Whats that in the center? That's the dial you use to set the gap between the pressure plate and the disc.

Michael Lindsay (Mod 250F):

I personally wanted to find out how the Core EXP would hold up in a full race engine. Specifically, how it would react to the increased power. Although this clutch makes the bike rev a bit slower, the lightened crank in this engine negated the affect, and left me somewhere in the middle in terms of how quickly it built RPMs. This did help in flat, hard-packed corners, where the stock set up would react too quickly and spin the tire. But it didn’t seem to affect the bike’s power up top and left it revving freely after it entered the mid-range.

This is Rekluse's EXP disc.

The actual lever feel was the most impressive part. The early Rekluse auto-clutches I’ve tried had a heavy and inconsistent lever pull. This setup however felt very similar to the stock clutch. The lever pull was manageable and had a progressive feel to it. I even went over and practiced a few starts into Glen Helen’s Talladega first turn. I tried a few starts in the dirt, where I treated the clutch as a manual. I loaded the engine and slid the clutch out until the bike was itching to move, then dropped it. The extra inertia allowed to me be a little shorter with my clutch action out of the gate, and just get straight into focusing on my shifts. In loamy dirt, I had to raise the RPMs a bit when launching to keep it from taking too long to rev-out before my shift to third. On concrete starts, the extra inertia of the clutch helps with traction and the overall launch of the bike.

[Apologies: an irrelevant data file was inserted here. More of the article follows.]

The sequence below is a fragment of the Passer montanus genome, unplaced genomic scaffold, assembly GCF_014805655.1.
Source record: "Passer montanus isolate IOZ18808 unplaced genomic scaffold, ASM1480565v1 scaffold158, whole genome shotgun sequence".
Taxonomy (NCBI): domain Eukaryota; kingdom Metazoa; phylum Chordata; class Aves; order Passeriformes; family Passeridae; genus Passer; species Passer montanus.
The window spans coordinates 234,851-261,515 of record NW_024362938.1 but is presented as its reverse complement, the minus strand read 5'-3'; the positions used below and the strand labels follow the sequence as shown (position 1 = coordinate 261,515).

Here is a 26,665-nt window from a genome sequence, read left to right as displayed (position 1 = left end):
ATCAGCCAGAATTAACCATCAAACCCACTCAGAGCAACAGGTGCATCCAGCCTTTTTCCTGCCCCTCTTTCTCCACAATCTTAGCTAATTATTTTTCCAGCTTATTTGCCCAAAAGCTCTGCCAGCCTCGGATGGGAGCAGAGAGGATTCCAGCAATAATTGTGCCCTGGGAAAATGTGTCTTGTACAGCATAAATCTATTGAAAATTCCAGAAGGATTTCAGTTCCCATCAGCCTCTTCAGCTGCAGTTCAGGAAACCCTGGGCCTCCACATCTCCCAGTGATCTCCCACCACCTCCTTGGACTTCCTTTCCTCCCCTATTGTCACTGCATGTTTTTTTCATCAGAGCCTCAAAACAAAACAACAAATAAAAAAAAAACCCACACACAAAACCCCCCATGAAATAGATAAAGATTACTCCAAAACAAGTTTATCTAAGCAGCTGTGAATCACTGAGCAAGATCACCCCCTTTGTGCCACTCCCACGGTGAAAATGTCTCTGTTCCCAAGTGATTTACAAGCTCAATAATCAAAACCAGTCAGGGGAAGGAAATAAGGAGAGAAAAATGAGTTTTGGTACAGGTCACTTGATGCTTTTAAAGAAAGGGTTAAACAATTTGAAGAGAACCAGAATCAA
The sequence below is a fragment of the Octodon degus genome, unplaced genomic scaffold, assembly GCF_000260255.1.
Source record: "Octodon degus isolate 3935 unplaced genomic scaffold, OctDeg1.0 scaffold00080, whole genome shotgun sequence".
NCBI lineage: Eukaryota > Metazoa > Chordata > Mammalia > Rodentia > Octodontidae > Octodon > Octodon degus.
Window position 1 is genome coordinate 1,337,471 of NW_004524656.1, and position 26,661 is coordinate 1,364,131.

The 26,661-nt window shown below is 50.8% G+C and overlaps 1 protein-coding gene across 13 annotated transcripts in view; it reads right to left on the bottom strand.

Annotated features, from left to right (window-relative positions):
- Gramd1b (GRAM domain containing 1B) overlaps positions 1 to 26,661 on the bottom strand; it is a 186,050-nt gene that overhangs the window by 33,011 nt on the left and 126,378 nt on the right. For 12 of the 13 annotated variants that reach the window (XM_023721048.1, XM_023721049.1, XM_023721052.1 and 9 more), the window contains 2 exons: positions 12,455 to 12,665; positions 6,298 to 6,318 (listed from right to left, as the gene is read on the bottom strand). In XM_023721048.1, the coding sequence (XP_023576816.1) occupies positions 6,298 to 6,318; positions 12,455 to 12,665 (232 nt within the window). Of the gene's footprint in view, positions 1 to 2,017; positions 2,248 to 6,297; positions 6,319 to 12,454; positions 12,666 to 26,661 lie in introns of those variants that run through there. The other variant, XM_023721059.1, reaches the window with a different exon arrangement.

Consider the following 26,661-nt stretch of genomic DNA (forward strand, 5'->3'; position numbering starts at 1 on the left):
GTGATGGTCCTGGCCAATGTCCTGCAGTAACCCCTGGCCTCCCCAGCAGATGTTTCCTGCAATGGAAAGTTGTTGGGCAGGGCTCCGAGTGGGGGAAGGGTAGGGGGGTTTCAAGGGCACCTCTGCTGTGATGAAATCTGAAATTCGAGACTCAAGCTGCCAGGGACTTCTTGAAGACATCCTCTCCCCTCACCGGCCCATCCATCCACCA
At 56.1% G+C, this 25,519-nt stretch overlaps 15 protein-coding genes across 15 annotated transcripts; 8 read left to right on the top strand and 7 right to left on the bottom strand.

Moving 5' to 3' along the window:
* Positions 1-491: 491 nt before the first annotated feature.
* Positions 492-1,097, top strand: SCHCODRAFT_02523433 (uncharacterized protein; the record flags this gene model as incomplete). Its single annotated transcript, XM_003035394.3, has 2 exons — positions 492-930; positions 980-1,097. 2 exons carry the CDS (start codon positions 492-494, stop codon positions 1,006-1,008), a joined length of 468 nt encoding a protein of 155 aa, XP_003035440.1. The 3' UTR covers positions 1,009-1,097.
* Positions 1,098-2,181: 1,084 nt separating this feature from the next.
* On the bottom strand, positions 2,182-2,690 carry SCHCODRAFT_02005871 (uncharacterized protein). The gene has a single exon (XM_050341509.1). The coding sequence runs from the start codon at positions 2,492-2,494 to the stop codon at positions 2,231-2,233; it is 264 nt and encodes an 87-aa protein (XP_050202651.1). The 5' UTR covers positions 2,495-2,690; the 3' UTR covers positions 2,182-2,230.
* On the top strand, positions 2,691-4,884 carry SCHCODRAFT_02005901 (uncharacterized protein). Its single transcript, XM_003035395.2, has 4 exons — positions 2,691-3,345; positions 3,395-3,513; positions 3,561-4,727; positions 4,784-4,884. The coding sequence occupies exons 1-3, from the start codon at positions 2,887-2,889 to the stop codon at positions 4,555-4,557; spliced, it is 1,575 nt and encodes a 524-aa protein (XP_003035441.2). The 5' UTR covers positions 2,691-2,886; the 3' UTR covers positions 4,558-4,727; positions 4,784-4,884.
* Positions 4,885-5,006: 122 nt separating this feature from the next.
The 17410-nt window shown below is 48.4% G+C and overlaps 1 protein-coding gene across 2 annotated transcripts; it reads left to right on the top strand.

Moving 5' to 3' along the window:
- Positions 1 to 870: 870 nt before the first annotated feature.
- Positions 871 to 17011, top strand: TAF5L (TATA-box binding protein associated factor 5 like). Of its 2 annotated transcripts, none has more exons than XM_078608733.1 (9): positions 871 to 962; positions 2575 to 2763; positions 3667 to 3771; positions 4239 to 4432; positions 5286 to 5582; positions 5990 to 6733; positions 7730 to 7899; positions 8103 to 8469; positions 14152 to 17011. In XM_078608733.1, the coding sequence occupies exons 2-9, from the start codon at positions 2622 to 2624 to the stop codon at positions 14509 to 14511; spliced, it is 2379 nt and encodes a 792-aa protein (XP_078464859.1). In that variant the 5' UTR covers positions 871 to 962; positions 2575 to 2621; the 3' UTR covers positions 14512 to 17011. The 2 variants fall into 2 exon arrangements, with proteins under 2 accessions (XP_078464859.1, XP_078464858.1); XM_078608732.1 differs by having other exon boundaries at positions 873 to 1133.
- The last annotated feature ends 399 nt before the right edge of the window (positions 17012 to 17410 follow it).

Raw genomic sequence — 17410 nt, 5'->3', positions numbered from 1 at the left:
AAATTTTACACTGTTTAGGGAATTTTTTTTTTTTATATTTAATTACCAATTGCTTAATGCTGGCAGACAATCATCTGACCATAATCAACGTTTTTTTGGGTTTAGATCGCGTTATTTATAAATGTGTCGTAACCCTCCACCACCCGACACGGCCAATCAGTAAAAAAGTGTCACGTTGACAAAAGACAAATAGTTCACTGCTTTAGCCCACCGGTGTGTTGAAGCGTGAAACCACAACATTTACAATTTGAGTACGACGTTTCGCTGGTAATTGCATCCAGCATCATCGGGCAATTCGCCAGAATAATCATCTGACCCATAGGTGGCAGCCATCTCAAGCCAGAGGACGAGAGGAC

The wedge in between the disc slides out as RPMs rise, thus expanding the disc.

Personally, I did find two minuses in this clutch. One was that the lever had to be set up with almost no free-play in it, which took some getting used to. The other involves large downhills. You have to be careful to keep the RPMs up, if they drop too low (to around idle speed), the auto-clutch kicks in and allows the bike to freewheel. This in itself isn’t too bad, but when you downshift the engine braking kicks back in so quickly it can throw you heavily off balance. It’s more or less something that caught me off guard the first time, but was able to eliminate from happening again. Overall this clutch has quite a few things going for it. Plus, you almost forget you’re using an auto-clutch because it works so seamlessly.

The EXP disc can be disassembled and adjusted to change the characteristics (as mentioned in the list above).

Riel Lafave (450):

The auto-clutch is pretty interesting on a 450. Its presence is most noticeable at low speeds, as if you were lugging the bike through a rut in high gear. Thanks to the combination of the 450’s massive power and the auto-clutch’s features, it eliminates the real need to use the clutch during a moto. Instead, you can just focus on shifting and hitting your braking points. The only time the clutch is really necessary, is when you lug the bike through a corner and need the RPMs to bounce back up for an obstacle. At which point, I’d just give the clutch a little flick and I was off. Because of the lack of use, there was also no fear of burning up the clutch and wearing it out during a long, aggressive moto.

Core Manual (Manual Clutch) $519.99:

The Core Manual is as it sounds, the essentials of a quality manual clutch. This kit comes with an inner hub, steel plate kit, pressure plate, and springs. The clutch cover is optional, as it’s not needed to clear the clutch. This clutch is built to be lighter, flow more oil, and be more reliable than the stock clutch.

A common part amongst Rekluse's cutches, is their springs. Which features an allen bolt with a machined shoulder that holds the springs more stable. It's a neat little touch.